CUPPA faculty, staff relocate offices during building repairs

CUPPA Hall next to construction site

The southeast quadrant of CUPPA Hall, located along the Eisenhower Expressway, dropped about 1.8 inches during winter break. “We believe it was directly related to the work being done in the Circle Interchange project,” says Mark Donovan, vice chancellor for administrative services. Photo: S.K. Vemmer


UIC faculty, staff and students who have offices in CUPPA Hall will temporarily relocate to other campus buildings until July 1 during repairs for structural damage that may be related to the Byrne Interchange reconstruction.

College of Urban Planning and Public Affairs employees discovered the structural damage when they returned to campus Jan. 5 after winter break, said Mark Donovan, vice chancellor for administrative services.

The building, at 412 S. Peoria St., is located along the Eisenhower Expressway where the Illinois Department of Transportation’s $475 million, four-year Byrne (formerly Circle) Interchange reconstruction is under way.

“The southeast quadrant of the building dropped about 1.8 inches sometime over the break and we believe it was directly related to the work being done in the Circle Interchange project,” Donovan said.

CUPPA Hall will be closed beginning Feb. 16, after all academic units and centers are relocated to three campus locations. The Survey Research Laboratory will move to the Student Services Building. The Institute for Research on Race and Public Policy will move to 1253 S. Halsted St. on South Campus. All other research and academic units will relocate to the Student Resident Hall, 818 S. Wolcott Ave. Student support offices, including undergraduate and graduate degree programs and the Urban Data Visualization Lab, will be housed on the second floor of AEH. Classes are held in Art and Exhibition Hall, an adjacent building unaffected by the structural damage, and will not be affected by the move.

A special shuttle bus will be available to help students and faculty travel between the east and west sides of campus.


Accelerating repairs

Engineers and consultants were called in to assess the safety of the building after damage was discovered Jan. 5. Faculty and staff returned to the building Jan. 8 with limited access; several offices remained closed and employees have been working in conference rooms.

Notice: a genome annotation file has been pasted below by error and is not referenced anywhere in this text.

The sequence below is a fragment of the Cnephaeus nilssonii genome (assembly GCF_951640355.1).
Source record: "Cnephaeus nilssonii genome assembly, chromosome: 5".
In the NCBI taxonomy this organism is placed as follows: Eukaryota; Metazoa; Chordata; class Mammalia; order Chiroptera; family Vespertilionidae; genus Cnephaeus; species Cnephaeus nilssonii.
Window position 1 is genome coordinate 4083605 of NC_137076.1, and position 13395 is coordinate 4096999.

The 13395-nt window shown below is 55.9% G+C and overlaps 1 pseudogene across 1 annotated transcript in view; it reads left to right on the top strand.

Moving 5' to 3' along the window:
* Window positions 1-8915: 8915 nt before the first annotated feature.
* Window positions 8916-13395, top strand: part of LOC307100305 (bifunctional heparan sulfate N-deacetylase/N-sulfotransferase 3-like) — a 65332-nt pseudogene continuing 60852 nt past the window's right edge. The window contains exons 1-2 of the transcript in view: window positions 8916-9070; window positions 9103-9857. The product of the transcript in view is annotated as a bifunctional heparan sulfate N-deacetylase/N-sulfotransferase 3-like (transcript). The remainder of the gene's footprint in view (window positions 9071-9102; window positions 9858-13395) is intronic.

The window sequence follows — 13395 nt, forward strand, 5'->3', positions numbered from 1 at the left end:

Shoring has been installed to support the building and monitors are in place to detect building movement, Donovan said. Additional monitors from the UIC College of Engineering will be installed this week, he added.

Plans call for an accelerated repair schedule, expected to be completed July 1. The university is pursuing options to recover some of the repair costs, Donovan said.

“The building is now entirely safe for occupancy, but there are some issues,” he said. “There’s some difficulty closing doors and there are cracks that are very disconcerting for people who are occupying the building.”

UIC administrators decided to relocate CUPPA units while the building is repaired, said Michael Pagano, dean of the college. “When the building was compromised in December, there was a lot of dust and debris that had fallen into the rooms that hasn’t been cleaned,” he said. “Given the condition of the building, continuing construction and possibility of more tremors within the building, we agreed to move out.

“We’re hopeful and confident that all of the projects will be completed on an accelerated basis so we can move back to a better facility than what we left.”


Completing other repairs

The building, former headquarters for the Formfit women’s undergarment company, was built in 1910, said Albert Schorsch III, associate dean of CUPPA.

Construction site next to CUPPA Hall

Construction at the southeast corner of CUPPA Hall. Photo: S.K. Vemmer

It was acquired by the university in 1979 through the auspices of Alan Voorhees, then interim dean of the College of Architecture, Art and Urban Planning, Schorsch said. “He felt that it was a real find for the university.”

The adjacent Art and Exhibition Hall, built in 1920, is made of concrete, Schorsch said. “That’s one of the reasons we’re able to keep the classrooms going — it’s a different structure and not quite as old.”

The building housed admissions, records and alumni offices before it became home in 1998 to the College of Urban Planning and Public Affairs, founded in 1995. The building was renovated but a window replacement project was never completed, Schorsch said.

“It’s been 17 years since that rehab and the project was going to begin last summer,” Schorsch said. “In the midst of the window replacement project and repairs on the 100-year-old structure, the IDOT construction began and put it on hold.”

UIC administrators decided to push ahead with the window replacement project while the building is empty and structural repairs are under way, Pagano said.

Although the move isn’t ideal, students and employees will return to an improved building on a street with green space and access to an updated CTA station and a new Peoria Street bridge, Schorsch said.

“It’s important, as future city planners and managers, to keep the vision in mind of what we’re aiming for, and that’s an improved location,” he said. “It’s a challenging time but a good time because it’s going to produce a very good future.”

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